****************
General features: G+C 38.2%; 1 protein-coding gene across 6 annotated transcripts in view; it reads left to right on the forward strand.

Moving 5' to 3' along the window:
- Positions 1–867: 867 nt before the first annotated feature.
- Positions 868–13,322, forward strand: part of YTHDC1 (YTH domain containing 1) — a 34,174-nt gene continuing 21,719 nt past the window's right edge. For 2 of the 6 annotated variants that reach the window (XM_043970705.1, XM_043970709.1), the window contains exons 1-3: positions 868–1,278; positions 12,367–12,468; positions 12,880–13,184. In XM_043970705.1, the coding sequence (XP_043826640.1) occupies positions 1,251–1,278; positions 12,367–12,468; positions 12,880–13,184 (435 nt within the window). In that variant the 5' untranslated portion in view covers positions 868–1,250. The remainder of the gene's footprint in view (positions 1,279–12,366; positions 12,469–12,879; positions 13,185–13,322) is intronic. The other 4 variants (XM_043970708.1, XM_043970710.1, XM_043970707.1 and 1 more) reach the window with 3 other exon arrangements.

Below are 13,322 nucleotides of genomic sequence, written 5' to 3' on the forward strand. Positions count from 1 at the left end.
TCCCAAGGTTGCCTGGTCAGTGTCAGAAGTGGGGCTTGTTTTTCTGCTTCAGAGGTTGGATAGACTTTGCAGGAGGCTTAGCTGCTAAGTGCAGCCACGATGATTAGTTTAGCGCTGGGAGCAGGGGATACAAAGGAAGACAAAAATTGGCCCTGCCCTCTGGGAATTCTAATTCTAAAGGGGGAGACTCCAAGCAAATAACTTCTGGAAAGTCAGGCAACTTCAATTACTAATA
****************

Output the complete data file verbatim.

General features: G+C 38.2%; 1 protein-coding gene across 6 annotated transcripts in view; it reads left to right on the forward strand.

Moving 5' to 3' along the window:
- Positions 1–867: 867 nt before the first annotated feature.
- Positions 868–13,322, forward strand: part of YTHDC1 (YTH domain containing 1) — a 34,174-nt gene continuing 21,719 nt past the window's right edge. For 2 of the 6 annotated variants that reach the window (XM_043970705.1, XM_043970709.1), the window contains exons 1-3: positions 868–1,278; positions 12,367–12,468; positions 12,880–13,184. In XM_043970705.1, the coding sequence (XP_043826640.1) occupies positions 1,251–1,278; positions 12,367–12,468; positions 12,880–13,184 (435 nt within the window). In that variant the 5' untranslated portion in view covers positions 868–1,250. The remainder of the gene's footprint in view (positions 1,279–12,366; positions 12,469–12,879; positions 13,185–13,322) is intronic. The other 4 variants (XM_043970708.1, XM_043970710.1, XM_043970707.1 and 1 more) reach the window with 3 other exon arrangements.

Below are 13,322 nucleotides of genomic sequence, written 5' to 3' on the forward strand. Positions count from 1 at the left end.
TCCCAAGGTTGCCTGGTCAGTGTCAGAAGTGGGGCTTGTTTTTCTGCTTCAGAGGTTGGATAGACTTTGCAGGAGGCTTAGCTGCTAAGTGCAGCCACGATGATTAGTTTAGCGCTGGGAGCAGGGGATACAAAGGAAGACAAAAATTGGCCCTGCCCTCTGGGAATTCTAATTCTAAAGGGGGAGACTCCAAGCAAATAACTTCTGGAAAGTCAGGCAACTTCAATTACTAATA